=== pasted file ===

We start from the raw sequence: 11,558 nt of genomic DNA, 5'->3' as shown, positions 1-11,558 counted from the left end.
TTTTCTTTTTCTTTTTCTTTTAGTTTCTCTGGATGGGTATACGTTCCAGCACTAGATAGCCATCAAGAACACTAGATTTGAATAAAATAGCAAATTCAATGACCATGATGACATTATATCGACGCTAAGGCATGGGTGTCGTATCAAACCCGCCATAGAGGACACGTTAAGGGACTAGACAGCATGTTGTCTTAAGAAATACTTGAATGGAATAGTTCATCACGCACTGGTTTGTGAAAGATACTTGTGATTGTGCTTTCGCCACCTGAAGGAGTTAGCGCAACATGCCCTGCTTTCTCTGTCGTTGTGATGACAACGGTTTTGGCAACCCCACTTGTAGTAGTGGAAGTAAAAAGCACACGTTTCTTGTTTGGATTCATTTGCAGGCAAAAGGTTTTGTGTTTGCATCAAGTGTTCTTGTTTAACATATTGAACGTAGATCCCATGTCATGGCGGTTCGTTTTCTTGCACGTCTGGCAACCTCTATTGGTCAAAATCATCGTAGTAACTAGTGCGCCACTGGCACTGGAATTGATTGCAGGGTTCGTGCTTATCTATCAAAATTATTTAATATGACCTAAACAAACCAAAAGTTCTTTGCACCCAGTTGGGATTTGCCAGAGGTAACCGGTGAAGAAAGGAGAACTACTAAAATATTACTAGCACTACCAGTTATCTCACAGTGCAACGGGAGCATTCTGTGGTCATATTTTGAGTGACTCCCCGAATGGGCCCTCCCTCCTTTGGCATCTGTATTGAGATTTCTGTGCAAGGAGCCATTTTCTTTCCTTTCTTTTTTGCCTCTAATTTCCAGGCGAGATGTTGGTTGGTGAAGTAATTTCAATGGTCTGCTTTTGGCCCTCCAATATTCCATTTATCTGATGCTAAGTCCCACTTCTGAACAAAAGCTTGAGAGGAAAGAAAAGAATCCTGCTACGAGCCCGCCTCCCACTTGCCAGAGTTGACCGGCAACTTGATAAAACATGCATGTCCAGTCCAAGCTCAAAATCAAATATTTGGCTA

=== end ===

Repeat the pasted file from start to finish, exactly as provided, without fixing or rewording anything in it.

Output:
We start from the raw sequence: 11,558 nt of genomic DNA, 5'->3' as shown, positions 1-11,558 counted from the left end.
TTTTCTTTTTCTTTTTCTTTTAGTTTCTCTGGATGGGTATACGTTCCAGCACTAGATAGCCATCAAGAACACTAGATTTGAATAAAATAGCAAATTCAATGACCATGATGACATTATATCGACGCTAAGGCATGGGTGTCGTATCAAACCCGCCATAGAGGACACGTTAAGGGACTAGACAGCATGTTGTCTTAAGAAATACTTGAATGGAATAGTTCATCACGCACTGGTTTGTGAAAGATACTTGTGATTGTGCTTTCGCCACCTGAAGGAGTTAGCGCAACATGCCCTGCTTTCTCTGTCGTTGTGATGACAACGGTTTTGGCAACCCCACTTGTAGTAGTGGAAGTAAAAAGCACACGTTTCTTGTTTGGATTCATTTGCAGGCAAAAGGTTTTGTGTTTGCATCAAGTGTTCTTGTTTAACATATTGAACGTAGATCCCATGTCATGGCGGTTCGTTTTCTTGCACGTCTGGCAACCTCTATTGGTCAAAATCATCGTAGTAACTAGTGCGCCACTGGCACTGGAATTGATTGCAGGGTTCGTGCTTATCTATCAAAATTATTTAATATGACCTAAACAAACCAAAAGTTCTTTGCACCCAGTTGGGATTTGCCAGAGGTAACCGGTGAAGAAAGGAGAACTACTAAAATATTACTAGCACTACCAGTTATCTCACAGTGCAACGGGAGCATTCTGTGGTCATATTTTGAGTGACTCCCCGAATGGGCCCTCCCTCCTTTGGCATCTGTATTGAGATTTCTGTGCAAGGAGCCATTTTCTTTCCTTTCTTTTTTGCCTCTAATTTCCAGGCGAGATGTTGGTTGGTGAAGTAATTTCAATGGTCTGCTTTTGGCCCTCCAATATTCCATTTATCTGATGCTAAGTCCCACTTCTGAACAAAAGCTTGAGAGGAAAGAAAAGAATCCTGCTACGAGCCCGCCTCCCACTTGCCAGAGTTGACCGGCAACTTGATAAAACATGCATGTCCAGTCCAAGCTCAAAATCAAATATTTGGCTA